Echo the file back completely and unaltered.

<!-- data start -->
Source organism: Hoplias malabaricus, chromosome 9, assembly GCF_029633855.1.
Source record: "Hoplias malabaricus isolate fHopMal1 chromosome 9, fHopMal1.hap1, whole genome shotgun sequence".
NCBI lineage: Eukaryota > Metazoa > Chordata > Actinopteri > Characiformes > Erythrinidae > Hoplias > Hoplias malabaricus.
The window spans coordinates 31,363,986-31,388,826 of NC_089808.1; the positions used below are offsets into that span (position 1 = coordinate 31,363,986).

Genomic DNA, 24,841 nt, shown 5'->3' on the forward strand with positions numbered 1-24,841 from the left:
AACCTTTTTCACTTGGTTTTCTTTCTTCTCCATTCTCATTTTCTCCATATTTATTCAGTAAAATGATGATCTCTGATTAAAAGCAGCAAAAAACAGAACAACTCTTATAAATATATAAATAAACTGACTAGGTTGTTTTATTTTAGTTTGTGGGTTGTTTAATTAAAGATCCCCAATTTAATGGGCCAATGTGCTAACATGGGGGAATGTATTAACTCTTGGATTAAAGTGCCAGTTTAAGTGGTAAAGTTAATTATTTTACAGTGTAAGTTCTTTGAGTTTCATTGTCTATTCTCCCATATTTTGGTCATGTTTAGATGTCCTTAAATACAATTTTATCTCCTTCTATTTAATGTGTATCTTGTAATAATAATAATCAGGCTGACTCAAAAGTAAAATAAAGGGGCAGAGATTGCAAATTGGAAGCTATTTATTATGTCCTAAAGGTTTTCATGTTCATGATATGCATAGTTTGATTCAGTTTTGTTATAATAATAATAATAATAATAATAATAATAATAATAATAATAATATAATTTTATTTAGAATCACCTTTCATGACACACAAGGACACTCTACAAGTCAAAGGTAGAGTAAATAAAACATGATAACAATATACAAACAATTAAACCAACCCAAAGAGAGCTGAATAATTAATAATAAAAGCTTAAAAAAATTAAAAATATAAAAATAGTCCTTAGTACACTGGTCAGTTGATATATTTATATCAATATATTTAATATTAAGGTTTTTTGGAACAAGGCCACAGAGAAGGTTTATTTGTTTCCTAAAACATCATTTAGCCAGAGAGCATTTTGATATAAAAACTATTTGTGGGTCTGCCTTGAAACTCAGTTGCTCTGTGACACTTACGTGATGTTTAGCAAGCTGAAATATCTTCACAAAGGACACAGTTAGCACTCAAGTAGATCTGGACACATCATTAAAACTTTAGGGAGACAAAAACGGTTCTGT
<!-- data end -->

Source organism: Hoplias malabaricus, chromosome 9, assembly GCF_029633855.1.
Source record: "Hoplias malabaricus isolate fHopMal1 chromosome 9, fHopMal1.hap1, whole genome shotgun sequence".
NCBI lineage: Eukaryota > Metazoa > Chordata > Actinopteri > Characiformes > Erythrinidae > Hoplias > Hoplias malabaricus.
The window spans coordinates 31,363,986-31,388,826 of NC_089808.1; the positions used below are offsets into that span (position 1 = coordinate 31,363,986).

Genomic DNA, 24,841 nt, shown 5'->3' on the forward strand with positions numbered 1-24,841 from the left:
AACCTTTTTCACTTGGTTTTCTTTCTTCTCCATTCTCATTTTCTCCATATTTATTCAGTAAAATGATGATCTCTGATTAAAAGCAGCAAAAAACAGAACAACTCTTATAAATATATAAATAAACTGACTAGGTTGTTTTATTTTAGTTTGTGGGTTGTTTAATTAAAGATCCCCAATTTAATGGGCCAATGTGCTAACATGGGGGAATGTATTAACTCTTGGATTAAAGTGCCAGTTTAAGTGGTAAAGTTAATTATTTTACAGTGTAAGTTCTTTGAGTTTCATTGTCTATTCTCCCATATTTTGGTCATGTTTAGATGTCCTTAAATACAATTTTATCTCCTTCTATTTAATGTGTATCTTGTAATAATAATAATCAGGCTGACTCAAAAGTAAAATAAAGGGGCAGAGATTGCAAATTGGAAGCTATTTATTATGTCCTAAAGGTTTTCATGTTCATGATATGCATAGTTTGATTCAGTTTTGTTATAATAATAATAATAATAATAATAATAATAATAATAATAATAATATAATTTTATTTAGAATCACCTTTCATGACACACAAGGACACTCTACAAGTCAAAGGTAGAGTAAATAAAACATGATAACAATATACAAACAATTAAACCAACCCAAAGAGAGCTGAATAATTAATAATAAAAGCTTAAAAAAATTAAAAATATAAAAATAGTCCTTAGTACACTGGTCAGTTGATATATTTATATCAATATATTTAATATTAAGGTTTTTTGGAACAAGGCCACAGAGAAGGTTTATTTGTTTCCTAAAACATCATTTAGCCAGAGAGCATTTTGATATAAAAACTATTTGTGGGTCTGCCTTGAAACTCAGTTGCTCTGTGACACTTACGTGATGTTTAGCAAGCTGAAATATCTTCACAAAGGACACAGTTAGCACTCAAGTAGATCTGGACACATCATTAAAACTTTAGGGAGACAAAAACGGTTCTGT